Data at 7 AM…Engine hours: 3883
Fuel consumed yesterday: 123 gal., total fuel consumed: 345 gal. not counting gen set
Miles traveled yesterday: 189 nm, total miles traveled: 617 nm
Weather: partly cloudy, winds light
Seas: random swell 2-3 ft. primarily from SE (holding on is mostly for landlubbers)
Water temperature: 76.0
Watch rotations have settled into a pattern of 3 hrs on and 9 off, with the person taking the 0300 to 0600 time slot getting a break for the rest of the day. This creates a rotation where we all shift one time slot each day, meaning that everyone gets a crack at their least desirable slot…and no one gets stuck in one. I just got off at 0600 on Saturday and won’t go on again until midnight (0000 Sunday). With one person dropping out in front of me, that means my next, after that, will be 2100 to midnight on Sunday. Everyone on board likes it.
Yesterday we did a high-seas rendevous with Aleoli to transfer a thumb drive to Stuart, who is in contact with shore-side tech support, working to resolve Bob’s satellite communication problem. After some analysis of the problem-code file Bob had saved on the drive, they believe it’s a firmware update gone bad. That’s pretty easy to correct. Stuart downloaded the patch onto the drive and handed it back to us, today. We’ll see.
I say “handed” rather loosely. It’s a small feat to bring two vessels totalling over 200,000 pounds together in seas that could result in pretty serious ($$) non-lethal damage. On the first transfer, under Bernie’s advice, we maintained speed, with Aleoli holding a steady course. Bob brought Moxie along side, close enough for Jason to extend the long boat hook (14′) that had the drive, in a sandwich bag, taped to the end of it. On the second try, with a little sashay to close the gap, we were successful. Today, we chose to stop. Aleoli approach slowly, their bow to our stern, with the treasure on the hook. That was much easier.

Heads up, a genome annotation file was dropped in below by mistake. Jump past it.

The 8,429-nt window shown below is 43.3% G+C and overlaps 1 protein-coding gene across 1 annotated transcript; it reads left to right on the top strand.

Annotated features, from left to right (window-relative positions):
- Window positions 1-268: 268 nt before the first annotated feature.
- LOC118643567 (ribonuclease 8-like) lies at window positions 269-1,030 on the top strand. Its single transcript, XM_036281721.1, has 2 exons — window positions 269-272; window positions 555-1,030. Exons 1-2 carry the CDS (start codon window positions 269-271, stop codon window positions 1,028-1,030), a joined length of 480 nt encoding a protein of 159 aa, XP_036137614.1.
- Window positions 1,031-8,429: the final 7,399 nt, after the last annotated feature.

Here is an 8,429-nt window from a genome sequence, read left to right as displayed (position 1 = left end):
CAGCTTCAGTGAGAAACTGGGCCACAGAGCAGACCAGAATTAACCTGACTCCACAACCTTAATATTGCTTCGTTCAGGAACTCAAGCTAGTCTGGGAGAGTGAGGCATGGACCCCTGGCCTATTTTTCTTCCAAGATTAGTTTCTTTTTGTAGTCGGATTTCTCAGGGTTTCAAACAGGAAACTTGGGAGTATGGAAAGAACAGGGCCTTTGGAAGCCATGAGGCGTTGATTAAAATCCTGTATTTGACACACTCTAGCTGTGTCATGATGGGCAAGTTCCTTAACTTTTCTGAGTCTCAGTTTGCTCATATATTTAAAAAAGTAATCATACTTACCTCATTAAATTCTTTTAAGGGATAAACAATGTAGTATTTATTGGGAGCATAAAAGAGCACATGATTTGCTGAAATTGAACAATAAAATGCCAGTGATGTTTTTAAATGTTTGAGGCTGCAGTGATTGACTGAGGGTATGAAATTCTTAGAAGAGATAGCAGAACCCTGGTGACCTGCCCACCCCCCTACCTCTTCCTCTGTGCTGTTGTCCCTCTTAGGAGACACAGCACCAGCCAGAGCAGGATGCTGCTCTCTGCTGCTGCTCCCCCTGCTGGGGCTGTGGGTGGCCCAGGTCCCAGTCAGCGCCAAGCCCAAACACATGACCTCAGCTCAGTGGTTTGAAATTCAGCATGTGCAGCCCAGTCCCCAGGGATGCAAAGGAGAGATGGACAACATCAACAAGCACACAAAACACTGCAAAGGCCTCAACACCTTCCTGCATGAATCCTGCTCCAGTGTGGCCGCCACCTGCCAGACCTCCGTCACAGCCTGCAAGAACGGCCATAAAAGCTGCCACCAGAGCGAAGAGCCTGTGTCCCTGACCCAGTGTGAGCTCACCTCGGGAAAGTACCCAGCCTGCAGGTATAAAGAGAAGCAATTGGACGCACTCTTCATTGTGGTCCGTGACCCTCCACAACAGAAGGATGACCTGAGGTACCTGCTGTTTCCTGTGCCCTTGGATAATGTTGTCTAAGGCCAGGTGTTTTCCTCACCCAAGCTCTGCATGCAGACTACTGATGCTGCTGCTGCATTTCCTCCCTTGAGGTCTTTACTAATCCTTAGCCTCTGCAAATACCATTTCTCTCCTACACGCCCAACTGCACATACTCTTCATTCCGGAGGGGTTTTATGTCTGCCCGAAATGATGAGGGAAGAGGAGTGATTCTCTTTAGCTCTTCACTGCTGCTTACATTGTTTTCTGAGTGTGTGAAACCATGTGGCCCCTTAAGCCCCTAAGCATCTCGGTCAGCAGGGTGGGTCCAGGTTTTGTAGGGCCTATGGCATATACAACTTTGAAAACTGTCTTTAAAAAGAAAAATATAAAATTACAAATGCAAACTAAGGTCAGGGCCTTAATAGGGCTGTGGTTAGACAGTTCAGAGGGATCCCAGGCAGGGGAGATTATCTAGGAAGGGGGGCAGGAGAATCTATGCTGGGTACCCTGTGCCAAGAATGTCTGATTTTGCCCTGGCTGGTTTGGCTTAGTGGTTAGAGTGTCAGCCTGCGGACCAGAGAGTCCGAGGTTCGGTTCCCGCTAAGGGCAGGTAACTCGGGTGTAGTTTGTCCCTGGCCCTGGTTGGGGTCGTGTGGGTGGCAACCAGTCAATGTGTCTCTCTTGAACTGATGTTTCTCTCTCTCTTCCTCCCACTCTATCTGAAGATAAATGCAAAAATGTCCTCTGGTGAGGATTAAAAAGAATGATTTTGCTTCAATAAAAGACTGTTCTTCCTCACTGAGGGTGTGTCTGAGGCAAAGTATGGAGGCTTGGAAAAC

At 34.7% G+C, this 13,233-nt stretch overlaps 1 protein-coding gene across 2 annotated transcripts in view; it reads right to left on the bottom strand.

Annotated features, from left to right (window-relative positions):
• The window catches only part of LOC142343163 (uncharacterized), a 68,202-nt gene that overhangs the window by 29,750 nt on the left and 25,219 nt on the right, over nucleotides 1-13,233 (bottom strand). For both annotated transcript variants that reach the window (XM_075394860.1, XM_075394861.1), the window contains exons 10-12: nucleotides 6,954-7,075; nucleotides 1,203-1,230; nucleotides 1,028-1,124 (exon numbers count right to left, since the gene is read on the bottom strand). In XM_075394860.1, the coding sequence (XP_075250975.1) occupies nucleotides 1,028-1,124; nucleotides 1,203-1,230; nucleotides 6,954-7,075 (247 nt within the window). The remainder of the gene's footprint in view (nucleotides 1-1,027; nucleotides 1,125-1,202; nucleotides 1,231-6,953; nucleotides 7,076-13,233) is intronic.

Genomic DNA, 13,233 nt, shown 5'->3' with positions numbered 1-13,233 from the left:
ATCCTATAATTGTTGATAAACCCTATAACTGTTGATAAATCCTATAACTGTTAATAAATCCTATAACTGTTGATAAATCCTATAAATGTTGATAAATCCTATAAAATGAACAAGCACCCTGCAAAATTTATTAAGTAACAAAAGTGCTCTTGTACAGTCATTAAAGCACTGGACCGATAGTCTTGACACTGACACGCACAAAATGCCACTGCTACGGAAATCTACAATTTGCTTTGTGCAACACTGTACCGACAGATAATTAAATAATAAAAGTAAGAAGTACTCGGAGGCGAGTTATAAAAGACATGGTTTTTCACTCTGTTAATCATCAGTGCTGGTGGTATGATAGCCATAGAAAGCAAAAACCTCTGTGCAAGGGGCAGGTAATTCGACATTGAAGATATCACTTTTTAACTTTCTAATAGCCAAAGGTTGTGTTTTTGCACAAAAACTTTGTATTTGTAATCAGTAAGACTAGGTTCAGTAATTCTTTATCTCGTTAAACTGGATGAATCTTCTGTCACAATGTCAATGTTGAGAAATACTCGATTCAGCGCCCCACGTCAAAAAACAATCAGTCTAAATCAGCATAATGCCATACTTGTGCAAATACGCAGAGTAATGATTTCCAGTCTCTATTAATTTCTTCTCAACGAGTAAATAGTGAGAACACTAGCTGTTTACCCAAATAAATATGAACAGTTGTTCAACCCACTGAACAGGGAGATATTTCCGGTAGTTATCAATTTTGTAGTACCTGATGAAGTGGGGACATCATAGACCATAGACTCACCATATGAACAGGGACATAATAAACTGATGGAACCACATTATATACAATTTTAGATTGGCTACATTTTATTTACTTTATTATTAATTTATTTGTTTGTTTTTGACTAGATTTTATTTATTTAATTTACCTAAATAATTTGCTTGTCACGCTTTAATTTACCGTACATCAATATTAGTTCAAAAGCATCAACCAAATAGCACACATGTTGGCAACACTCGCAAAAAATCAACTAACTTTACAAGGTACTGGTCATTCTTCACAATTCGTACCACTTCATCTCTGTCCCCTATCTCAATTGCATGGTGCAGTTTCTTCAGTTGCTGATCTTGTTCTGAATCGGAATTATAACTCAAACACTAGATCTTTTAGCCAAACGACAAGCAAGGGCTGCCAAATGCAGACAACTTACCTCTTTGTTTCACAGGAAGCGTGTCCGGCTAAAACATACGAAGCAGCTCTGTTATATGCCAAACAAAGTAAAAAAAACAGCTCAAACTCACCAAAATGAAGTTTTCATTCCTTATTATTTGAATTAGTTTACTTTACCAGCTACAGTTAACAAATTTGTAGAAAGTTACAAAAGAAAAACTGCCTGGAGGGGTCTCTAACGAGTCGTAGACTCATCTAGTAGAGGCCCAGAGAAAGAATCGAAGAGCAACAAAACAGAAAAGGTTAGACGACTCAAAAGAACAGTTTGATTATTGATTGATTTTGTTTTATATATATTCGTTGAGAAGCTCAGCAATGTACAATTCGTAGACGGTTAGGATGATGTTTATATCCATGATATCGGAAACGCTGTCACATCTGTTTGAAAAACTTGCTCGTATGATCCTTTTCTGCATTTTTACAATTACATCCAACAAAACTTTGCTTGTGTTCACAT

Given that we were stopped, both crews (subsets thereof) took the opportunity to go for a quick dip! Having just had a shower, I demurred, even though I was the most vocal, prior to leaving shore, that I was determined to do just that. We will get at least one more chance during the Bermuda-Horta leg, when we plan to circle the wagons for a little ‘middle of the ocean’ pool party. Those not interested in swimming can check the engine oil level.
Sleep happens all the time. There’s rarely a time when someone isn’t napping or making an effort to catch up. Between the frequent watch rotations and the motion of the boat, especially in rough weather, nobody is getting enough. The forward stateroom (Shar & me) is especially susceptible to the pitching motion of head seas. We’ve been sleeping and/or napping in the saloon, either in the leather chairs (Swedish-style, reclining, with foot stools) or on the port-side bench seat. Bob’s midships stateroom is probably the most comfortable. He has offered it for all, as the hot-bunk, but nobody has taken him up on that. Maybe it’s the 3′ x 12′ slab of headliner that fell off the ceiling and landed across the pillows, during the roughest seas,that keeps us elsewhere.
The firmware patch for the sat system did not repair the problem. We will ignore it until Bermuda.
The only fish hookup, all day, was aboard Aleoli, but their timing was terrible. Bernie, in the lead boat, had just warned off a huge bulk carrier ship (grain, oil, coal…who knows?) overtaking us, asking that it alter course to pass behind us. Aleoli, chose that moment to hook up and drop out of formation to reel it in. When asked to further alter his course, the captain of the carrier, showed his displeasure by berating us for making his life difficult. Undeterred, Aleoli got under way and managed to bring in a nice dorado, anyway.
Our lack of fish action is of great concern to Moxie’s crew. After all, this keen boat-to-boat competition.